Specially Written Contributions

Scampia and the Multivan

I needed to stay calm. It wouldn’t help to be mad at the concierge and I needed to find a good reason in order not be killed.
The Americans will kill me, Vitali will kill me and even the body shop will kill me in order to be paid.

Carola Clavarino

Only Humans

So the wonder is not "who are they? where are they?" but the wonder about the superseding vision that they are the figuration of. It is my presumption to see in that vision a disconnection among crowds of people, even an expansive loneliness of each person in the crowd; but, I must emphasize, his works are in no way comments about society.

David Plante

Massimo and Morel: “We are fishers of the future”

“We are fishers of the future”, I joked, with a suggestion of sarcasm, during the wait between one shot and another. I now realize how that affected wit was misleading and pertinent at the same time: what Massimo was waiting for wasn’t an event to capture in the frame, but exactly that embryo of movement to trigger during the observation of the photo. I was merely thinking about the “here and now” of the image’s production, whereas he was thinking about the “after and elsewhere” of the reception.

Alessandro Baratti

Massimo and Veronica

I can perceive neutrality in his shots, even a certain indifference. But it is exactly that, I have come to understand, the power of his frames: the intrinsic possibility for the point of view to be changed, even its ability to be reversed, the shot susceptible of being shifted to reverse shot.

Alessandro Baratti

A Little Revolution

Massimo walks around for a while, trying to understand where to position his camera, where to place the tripod, where to get the best angle, and then he waits. It must be an old habit learned from many years spent with the 20x25 camera, where the use and the realization of the image is completely different compared to a normal hand-held camera: you don’t have to understand where to put your subject, but where to put the camera. A little revolution.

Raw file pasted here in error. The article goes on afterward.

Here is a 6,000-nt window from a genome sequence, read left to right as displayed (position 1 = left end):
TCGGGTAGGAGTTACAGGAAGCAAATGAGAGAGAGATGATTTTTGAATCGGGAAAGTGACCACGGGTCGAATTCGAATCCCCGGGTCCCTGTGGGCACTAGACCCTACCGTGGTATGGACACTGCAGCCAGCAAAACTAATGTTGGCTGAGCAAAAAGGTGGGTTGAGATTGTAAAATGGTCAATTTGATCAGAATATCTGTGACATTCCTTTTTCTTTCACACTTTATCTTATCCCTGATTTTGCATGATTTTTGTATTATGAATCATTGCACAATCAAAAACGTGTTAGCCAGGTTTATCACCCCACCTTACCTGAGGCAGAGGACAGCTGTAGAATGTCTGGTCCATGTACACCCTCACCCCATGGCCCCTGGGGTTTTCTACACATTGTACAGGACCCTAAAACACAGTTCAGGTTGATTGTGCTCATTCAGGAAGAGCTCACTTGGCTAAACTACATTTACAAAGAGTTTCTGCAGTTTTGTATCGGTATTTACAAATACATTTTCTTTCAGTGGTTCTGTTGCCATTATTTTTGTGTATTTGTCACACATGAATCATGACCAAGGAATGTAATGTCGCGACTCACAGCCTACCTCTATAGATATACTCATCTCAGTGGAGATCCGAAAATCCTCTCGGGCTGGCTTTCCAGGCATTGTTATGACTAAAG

Valerio Spada

That is Photography

Getting closer to the print, I started to see thousands of smaller pictures within the photograph. I got closer; I watched the faces; the arms up in the air, as if they were frozen. How could he possibly use all those flashes in a disco at night? Why did he choose such a heightened perspective? These technical thoughts were quickly swept away by another face, another gesture, by two suspenders, a red dress, by haircuts that look strange today, but which were probably or rather surely in fashion at the time of the shot.

Valerio Spada

The Surface where Nothing is Reflected

This image releases us from the danger of the gaze, from the conflict and the spectacle, from the visual tour de force of iconic photography and the ease of minimalism. The image leaves us waiting in front of people that are waiting.

Yann Tostain

Disturbed Coastal Systems

The tension between human habitat and the natural world is always present in Vitali’s work, yet is even more emphasized in the current pictures. In one, the massive Praia da Torre Fortress shadows a beach in Portugal; in another, the Praia do Moinho juts out into the water, less protective than glowering—though whether it menaces the ocean or the swimmers depends on your point of view. Concrete pools box off becalmed sections of water from adjacent rivers and seas, or a concrete pier juts out beyond a beach, its hard rectangular lines in unavoidable contrast—conflict?—with the sinews of sand and surf. What land is visible is often sere and forbidding: rock cliffs in which wispy shrugs have taken tentative hold, gravelly beaches, lumpy hills covered in dry grass.

Press release of the exhibition "Disturbed Coastal Systems" at the Benrubi Gallery, New York, April 20 - June 17, 2017.

Benrubi Gallery

Reshaping the World

Vitali’s scenes are at far less of a remove, hierarchically or psychically, from the demos. As viewers, we are amongst their number, sharing space, in spite of our elevated vantage, as if we have just come upon the scene. I find myself looking for bodies resembling my own or those of lovers or friends, and this inclusiveness of the viewer as a part of the crowd gives the work a surprisingly egalitarian ethos.

Lucas Blalock

Jours de Fête

So, what draws us to his work which is really like no other: the sweeping panoramas he chronicles perched en haut like a stork, the kind of sublime anonomity and "everyman'ness" of what he captures or our own nostalgia at these temporal but restful "jours de fête"? 

John Armbruster